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Jeremy Barrell


Jeremy Barrell
Managing Director of Barrell Tree Consultancy, UK

Short biography

Jeremy Barrell founded Barrell Tree Consultancy ( in 1995, one of Britain’s largest Arboricultural Practices in the planning and legal sectors.  He leads 15 people,specialising in assessing trees on construction sites and project managing their protection through to occupation.

His career began with the British Forest Service in 1978, establishing his own tree contracting business in 1980, which evolved into his present consultancy practice.  He is a regular keynote speaker at international conferences, authoring more than 115 articles and papers on tree management.  His practical experience is the foundation of his trademark “no-nonsense” approach to solving tree problems.

Conference session presentation – Arboriculture: smarter thinking for a brighter future

UK arboriculture has its origins in forestry, which is reflected in many of the principles that arborists use for managing trees in the built environment.  One such example is the forestry concept of sustained yield, where the management objective is to secure a regular flow of timber products from the forest unit. The arboricultural equivalent is sustained amenity, where the product is visual amenity instead of timber, but the underlying principle is exactly the same;  creating a succession of age classes so that the cycle of removal and replacement has minimal visual impact.

In principle, borrowing is fine when new ideas are thin on the ground and there is some urgency to make progress.  Indeed,there is certainly no benefit in wasting effort reinventing work that has already been done.  However, as experience begins to highlight flaws in the original adaptations, there comes a time to move on and fine-tune traditional approaches to take account of emerging societal concerns and research.  Of course, easy to say, but very hard to do as people become entrenched in what they know and change is the demon to tear down their familiar world.  An obvious example of failing to adapt a traditional mind-set into a modern context is the concept of rotation length,i.e. the optimum time to fell and replace, depending on the objectives of management.  There is no doubt that it works well in the forest, where the economic benefits are well-understood, but it no longer sits comfortably in modern arboriculture, and especially with trees that have subtler values beyond the financial.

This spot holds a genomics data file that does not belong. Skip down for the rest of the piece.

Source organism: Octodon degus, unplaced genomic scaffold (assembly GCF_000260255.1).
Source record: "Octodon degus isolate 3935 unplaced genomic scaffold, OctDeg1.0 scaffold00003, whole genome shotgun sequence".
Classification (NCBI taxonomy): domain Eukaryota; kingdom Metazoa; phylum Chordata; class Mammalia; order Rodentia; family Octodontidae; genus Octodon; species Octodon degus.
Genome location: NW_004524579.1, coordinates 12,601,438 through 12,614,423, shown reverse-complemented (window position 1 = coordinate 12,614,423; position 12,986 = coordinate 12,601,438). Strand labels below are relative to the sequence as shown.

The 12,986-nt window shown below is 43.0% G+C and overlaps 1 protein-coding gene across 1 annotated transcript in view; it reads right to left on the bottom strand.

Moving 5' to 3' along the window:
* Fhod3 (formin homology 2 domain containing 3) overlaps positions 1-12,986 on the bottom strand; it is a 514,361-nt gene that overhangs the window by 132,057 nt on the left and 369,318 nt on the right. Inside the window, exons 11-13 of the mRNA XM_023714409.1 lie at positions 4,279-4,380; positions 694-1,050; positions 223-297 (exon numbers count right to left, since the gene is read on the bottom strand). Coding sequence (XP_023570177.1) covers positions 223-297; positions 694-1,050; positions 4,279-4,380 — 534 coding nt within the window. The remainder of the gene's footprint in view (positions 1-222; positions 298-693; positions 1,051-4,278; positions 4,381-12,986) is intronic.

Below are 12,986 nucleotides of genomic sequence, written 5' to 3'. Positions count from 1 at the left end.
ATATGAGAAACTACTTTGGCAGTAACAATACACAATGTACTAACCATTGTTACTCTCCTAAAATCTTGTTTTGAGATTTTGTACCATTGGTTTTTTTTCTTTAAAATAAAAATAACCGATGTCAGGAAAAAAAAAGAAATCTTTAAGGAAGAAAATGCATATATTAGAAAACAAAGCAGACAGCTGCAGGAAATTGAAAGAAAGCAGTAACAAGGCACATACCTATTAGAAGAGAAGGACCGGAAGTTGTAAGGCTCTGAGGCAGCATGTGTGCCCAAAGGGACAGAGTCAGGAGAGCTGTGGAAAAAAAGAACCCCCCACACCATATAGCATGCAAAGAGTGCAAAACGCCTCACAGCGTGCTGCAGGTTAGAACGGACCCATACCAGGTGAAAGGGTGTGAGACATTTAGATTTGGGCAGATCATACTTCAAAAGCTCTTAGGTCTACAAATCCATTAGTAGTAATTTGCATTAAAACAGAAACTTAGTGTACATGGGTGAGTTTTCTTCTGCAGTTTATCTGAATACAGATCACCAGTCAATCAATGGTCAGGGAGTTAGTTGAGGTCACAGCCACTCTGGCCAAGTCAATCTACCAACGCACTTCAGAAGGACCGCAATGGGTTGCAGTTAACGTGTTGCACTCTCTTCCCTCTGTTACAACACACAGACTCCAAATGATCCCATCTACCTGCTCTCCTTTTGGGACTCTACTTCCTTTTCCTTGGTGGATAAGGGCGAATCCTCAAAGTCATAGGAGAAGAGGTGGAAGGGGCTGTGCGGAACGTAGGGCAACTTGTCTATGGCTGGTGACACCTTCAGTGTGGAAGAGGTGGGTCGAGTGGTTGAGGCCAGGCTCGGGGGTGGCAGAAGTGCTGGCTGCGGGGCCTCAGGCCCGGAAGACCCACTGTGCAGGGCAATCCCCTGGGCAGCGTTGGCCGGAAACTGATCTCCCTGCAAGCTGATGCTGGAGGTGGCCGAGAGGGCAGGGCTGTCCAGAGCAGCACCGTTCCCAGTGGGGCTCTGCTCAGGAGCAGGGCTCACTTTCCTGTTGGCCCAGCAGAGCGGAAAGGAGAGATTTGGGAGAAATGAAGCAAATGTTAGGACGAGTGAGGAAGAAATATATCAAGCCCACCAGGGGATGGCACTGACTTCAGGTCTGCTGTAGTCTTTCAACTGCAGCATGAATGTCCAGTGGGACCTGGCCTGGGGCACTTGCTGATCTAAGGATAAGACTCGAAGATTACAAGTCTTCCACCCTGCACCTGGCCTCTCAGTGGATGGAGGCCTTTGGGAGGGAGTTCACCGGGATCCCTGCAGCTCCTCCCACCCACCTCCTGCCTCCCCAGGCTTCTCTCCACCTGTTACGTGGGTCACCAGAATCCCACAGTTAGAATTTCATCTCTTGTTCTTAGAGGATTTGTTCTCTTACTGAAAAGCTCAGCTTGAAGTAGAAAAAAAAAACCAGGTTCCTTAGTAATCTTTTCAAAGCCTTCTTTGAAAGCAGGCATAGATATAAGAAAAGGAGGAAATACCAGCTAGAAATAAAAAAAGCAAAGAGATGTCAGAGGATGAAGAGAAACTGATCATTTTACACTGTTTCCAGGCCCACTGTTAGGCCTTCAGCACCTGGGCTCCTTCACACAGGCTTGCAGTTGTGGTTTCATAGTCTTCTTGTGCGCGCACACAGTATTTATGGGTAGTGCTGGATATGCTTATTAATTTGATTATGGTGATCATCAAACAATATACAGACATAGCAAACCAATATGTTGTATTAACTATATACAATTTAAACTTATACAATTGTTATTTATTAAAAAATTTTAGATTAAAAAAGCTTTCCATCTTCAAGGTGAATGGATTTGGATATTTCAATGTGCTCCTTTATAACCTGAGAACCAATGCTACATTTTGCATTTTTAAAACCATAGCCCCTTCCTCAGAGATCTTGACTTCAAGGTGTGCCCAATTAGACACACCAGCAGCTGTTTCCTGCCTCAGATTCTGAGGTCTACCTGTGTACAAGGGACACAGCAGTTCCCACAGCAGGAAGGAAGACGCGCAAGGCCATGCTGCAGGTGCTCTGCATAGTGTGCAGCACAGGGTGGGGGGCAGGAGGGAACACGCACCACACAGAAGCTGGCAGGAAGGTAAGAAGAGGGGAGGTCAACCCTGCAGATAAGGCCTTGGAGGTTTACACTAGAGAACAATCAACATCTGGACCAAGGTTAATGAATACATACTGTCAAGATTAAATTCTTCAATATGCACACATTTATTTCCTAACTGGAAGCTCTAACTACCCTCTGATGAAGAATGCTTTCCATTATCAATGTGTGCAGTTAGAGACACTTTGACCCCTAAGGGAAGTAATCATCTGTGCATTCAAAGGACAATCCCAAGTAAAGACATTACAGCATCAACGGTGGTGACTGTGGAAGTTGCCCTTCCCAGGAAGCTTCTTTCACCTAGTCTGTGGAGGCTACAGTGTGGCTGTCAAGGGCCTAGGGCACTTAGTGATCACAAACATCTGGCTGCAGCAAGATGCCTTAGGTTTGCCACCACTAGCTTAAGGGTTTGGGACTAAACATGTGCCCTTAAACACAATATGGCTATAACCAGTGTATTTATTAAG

Rotation length has served forestry well, but it is a forestry construct, and that is where it belongs, in the forest.  The idea that there comes a time when all trees need to be felled and replaced no longer has traction in modern arboriculture, and it is time for it to drift out of the common vocabulary.  For the bulk of forest and urban tree management, value increases from planting to a point where it peaks and then declines, but for some trees, it is different.  For exceptional trees of special interest,value continues to increase over time and beyond death, which renders the idea of a formal rotation length meaningless. Instead, the focus shifts towards retaining special trees, both in life and in death, and genetic continuity, through propagating a new incarnation of the original individual.  This fresh perspective has the traditionalists in a spin, so what is it all about?

In this talk, Jeremy will set out his modern take on mainstream arboriculture and explain why arborists need to move on from an obsession with tree science to focus on the psychology of the public we are managing them for.  There is a bright future for arborists who understand that public engagement is the key to modernising arboriculture, and trees with stories and cultural connections are the way to do it.  Heritage trees is likely to be the most effective mechanism for moving arboriculture up to the next level, but it will take an open mind and a wise disposition to embrace the change.


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